Translational Medical Science
The HIV-1 strand of the human immunodeficiency virus is an evasive retrovirus due to its ability to invade a cell and use the outer membrane to multiply and invade other cells. The p24 capsid protein that protects the RNA plays an important structural role in transporting the multiplied virus as it leaves the phospholipid bilayer. Previous studies have shown that melittin, a peptide found in bee venom, has the ability to selectively target p24 and other primary structural components of HIV that are found on the cell surface during replication. This research will investigate if melittin, introduced via a Fe3O4-Citric acid nanocarrier (CA-NP), will act to target HIV p24, thus inhibiting replication of the virus. First, CA-NPs were synthesized according to Racuciu, et al., with minor modification. Following confirmation of CA coating and NP size via FTIR and SEM, 130mg CA-NPs were immersed in 250μl of 2-10μM melittin (in 0.1M KCl) for 12hours peptide loading. Following centrifugation, the solid melittin-CA-NPs were re-suspended in di-water for use on simulated HIV-cell phospholipid bilayers (cpbs), created using an electroformation chamber (3Hz, 2Vp-p). To simulate HIV-cell targeting, 5ul melittin-CA-NPs were introduced to cpbs composed of 1,2-dioleoyl-sn-glycero-3-phosphocholine (DOPC) and p24. Using p24 selective ELISA at 450nm, results demonstrate that the introduction of 0.05μM melittin caused a 20% decline in p24 expression (8.51ng/ml to 6.89ng/ml), while "normal" cpbs containing only DOPC were unaffected. These results highlight the success of CA-NP as a nanocarrier for melittin, which in turn was selective in disrupting HIV replication.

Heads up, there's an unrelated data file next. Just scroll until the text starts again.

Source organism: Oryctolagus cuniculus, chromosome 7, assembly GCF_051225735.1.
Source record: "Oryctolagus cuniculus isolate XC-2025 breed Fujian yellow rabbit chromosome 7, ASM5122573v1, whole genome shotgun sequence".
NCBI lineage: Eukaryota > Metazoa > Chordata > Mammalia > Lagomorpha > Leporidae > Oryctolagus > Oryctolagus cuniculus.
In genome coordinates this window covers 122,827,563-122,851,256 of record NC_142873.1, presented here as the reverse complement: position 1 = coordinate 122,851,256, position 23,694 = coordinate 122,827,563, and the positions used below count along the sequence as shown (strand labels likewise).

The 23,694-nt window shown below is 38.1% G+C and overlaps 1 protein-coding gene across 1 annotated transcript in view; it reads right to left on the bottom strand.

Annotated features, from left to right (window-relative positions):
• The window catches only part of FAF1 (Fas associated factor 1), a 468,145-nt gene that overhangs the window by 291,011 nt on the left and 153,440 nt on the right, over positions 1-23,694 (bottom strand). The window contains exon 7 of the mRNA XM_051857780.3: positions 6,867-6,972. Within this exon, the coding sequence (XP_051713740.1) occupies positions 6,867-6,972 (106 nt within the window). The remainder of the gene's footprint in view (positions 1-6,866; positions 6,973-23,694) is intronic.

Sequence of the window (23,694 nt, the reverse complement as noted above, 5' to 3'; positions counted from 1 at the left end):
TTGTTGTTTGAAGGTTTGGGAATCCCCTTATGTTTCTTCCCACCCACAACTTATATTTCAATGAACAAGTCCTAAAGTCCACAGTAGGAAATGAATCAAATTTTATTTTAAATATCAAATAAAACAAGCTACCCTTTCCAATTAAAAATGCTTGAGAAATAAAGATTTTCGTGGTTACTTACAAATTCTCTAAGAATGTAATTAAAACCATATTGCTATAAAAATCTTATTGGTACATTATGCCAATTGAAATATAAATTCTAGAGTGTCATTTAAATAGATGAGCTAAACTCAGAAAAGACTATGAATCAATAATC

First Award of $5,000